The importance of data and scale issues for strategic environmental assessment (SEA) - editorial

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Abstract

Editorial on this special issue of the Journal EIA Review on "Data and scale issues for Strategic Environmental Assessment (SEA)" bridges the fields of environmental assessment and scale for the first time. Data and scale issues are always implicit in the environmental assessment process but often are not discussed in an explicit manner (João, 2002 E. João, How scale affects environmental impact assessment, Environ Impact Asses Rev 22 (4) (2002), pp. 287-306.João, 2002). This special issue intends to reverse this trend. In the case of SEA it can be argued that the choice of both data and scale is particularly challenging. SEA is the environmental assessment of higher-level strategic actions (such as a transportation policy) and therefore it is generally accepted that it cannot describe the baseline environment in as much detail as project EIA. According to Therivel (2004), too much detail in SEA would render the information useless and meaningless-i.e. 'can't see the wood for the trees.' The challenge for SEA is to achieve the finely tuned balance between being immersed in too much data and collecting sufficient information to inform the decision-making process. To cap it all, SEA needs to do this quickly in order to match the timing of the strategic decision-making process, which can be fast (ANSEA Team, 2002).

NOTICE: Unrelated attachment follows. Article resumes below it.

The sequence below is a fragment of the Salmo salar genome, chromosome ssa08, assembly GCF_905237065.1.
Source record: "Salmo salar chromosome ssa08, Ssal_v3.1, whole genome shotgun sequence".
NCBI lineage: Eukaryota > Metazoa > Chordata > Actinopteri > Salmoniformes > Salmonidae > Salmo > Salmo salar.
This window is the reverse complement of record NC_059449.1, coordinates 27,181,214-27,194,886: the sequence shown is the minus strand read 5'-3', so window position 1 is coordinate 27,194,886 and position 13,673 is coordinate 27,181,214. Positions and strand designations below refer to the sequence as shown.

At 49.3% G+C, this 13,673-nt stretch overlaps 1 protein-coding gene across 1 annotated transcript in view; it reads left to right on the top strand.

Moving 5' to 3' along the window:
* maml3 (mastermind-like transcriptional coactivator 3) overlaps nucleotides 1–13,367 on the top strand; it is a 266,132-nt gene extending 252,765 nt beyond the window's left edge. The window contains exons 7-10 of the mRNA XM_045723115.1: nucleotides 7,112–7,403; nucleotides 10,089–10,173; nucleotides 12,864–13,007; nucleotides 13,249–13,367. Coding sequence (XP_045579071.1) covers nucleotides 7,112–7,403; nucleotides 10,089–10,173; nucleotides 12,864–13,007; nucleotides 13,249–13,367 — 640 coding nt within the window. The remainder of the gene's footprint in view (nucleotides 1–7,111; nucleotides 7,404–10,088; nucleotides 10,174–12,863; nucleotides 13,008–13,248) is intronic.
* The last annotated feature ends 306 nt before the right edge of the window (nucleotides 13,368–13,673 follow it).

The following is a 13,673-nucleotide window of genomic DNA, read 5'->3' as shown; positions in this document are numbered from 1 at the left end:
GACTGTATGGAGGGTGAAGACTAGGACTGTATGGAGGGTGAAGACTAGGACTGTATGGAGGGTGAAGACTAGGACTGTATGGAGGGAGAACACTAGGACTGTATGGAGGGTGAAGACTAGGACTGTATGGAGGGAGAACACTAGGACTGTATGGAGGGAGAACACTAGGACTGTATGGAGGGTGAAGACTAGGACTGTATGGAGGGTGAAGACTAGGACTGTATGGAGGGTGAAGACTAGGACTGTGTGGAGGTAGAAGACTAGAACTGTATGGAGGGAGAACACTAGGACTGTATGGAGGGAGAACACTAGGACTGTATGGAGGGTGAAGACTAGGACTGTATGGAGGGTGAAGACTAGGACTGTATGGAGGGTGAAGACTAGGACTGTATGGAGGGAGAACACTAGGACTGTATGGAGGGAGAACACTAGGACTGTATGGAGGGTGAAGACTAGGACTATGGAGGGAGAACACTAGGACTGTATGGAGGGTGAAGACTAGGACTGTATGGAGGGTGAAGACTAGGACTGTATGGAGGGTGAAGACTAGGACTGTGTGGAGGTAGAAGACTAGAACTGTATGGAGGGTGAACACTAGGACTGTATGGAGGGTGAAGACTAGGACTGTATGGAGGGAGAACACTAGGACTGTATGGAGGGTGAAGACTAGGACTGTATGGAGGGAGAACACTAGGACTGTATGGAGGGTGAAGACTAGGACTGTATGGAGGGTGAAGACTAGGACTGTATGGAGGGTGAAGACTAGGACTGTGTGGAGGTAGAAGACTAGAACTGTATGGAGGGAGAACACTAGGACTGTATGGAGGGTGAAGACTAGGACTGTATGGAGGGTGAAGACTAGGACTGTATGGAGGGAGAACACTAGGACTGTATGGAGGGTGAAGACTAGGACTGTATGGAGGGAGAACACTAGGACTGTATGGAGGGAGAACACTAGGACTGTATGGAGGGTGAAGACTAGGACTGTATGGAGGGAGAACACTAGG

LanguageEnglish
Pages361-364
Number of pages3
JournalEnvironmental Impact Assessment Review
Volume27
Issue number5
DOIs
Publication statusPublished - 2007

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strategic environmental assessment
environmental assessment
decision making
transportation policy
decision-making process
environmental impact assessment
environmental impact

Keywords

  • strategic environmental assessment
  • environmental impact assessment
  • civil engineering

Cite this

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abstract = "Editorial on this special issue of the Journal EIA Review on {"}Data and scale issues for Strategic Environmental Assessment (SEA){"} bridges the fields of environmental assessment and scale for the first time. Data and scale issues are always implicit in the environmental assessment process but often are not discussed in an explicit manner (Jo{\~a}o, 2002 E. Jo{\~a}o, How scale affects environmental impact assessment, Environ Impact Asses Rev 22 (4) (2002), pp. 287-306.Jo{\~a}o, 2002). This special issue intends to reverse this trend. In the case of SEA it can be argued that the choice of both data and scale is particularly challenging. SEA is the environmental assessment of higher-level strategic actions (such as a transportation policy) and therefore it is generally accepted that it cannot describe the baseline environment in as much detail as project EIA. According to Therivel (2004), too much detail in SEA would render the information useless and meaningless-i.e. 'can't see the wood for the trees.' The challenge for SEA is to achieve the finely tuned balance between being immersed in too much data and collecting sufficient information to inform the decision-making process. To cap it all, SEA needs to do this quickly in order to match the timing of the strategic decision-making process, which can be fast (ANSEA Team, 2002).",
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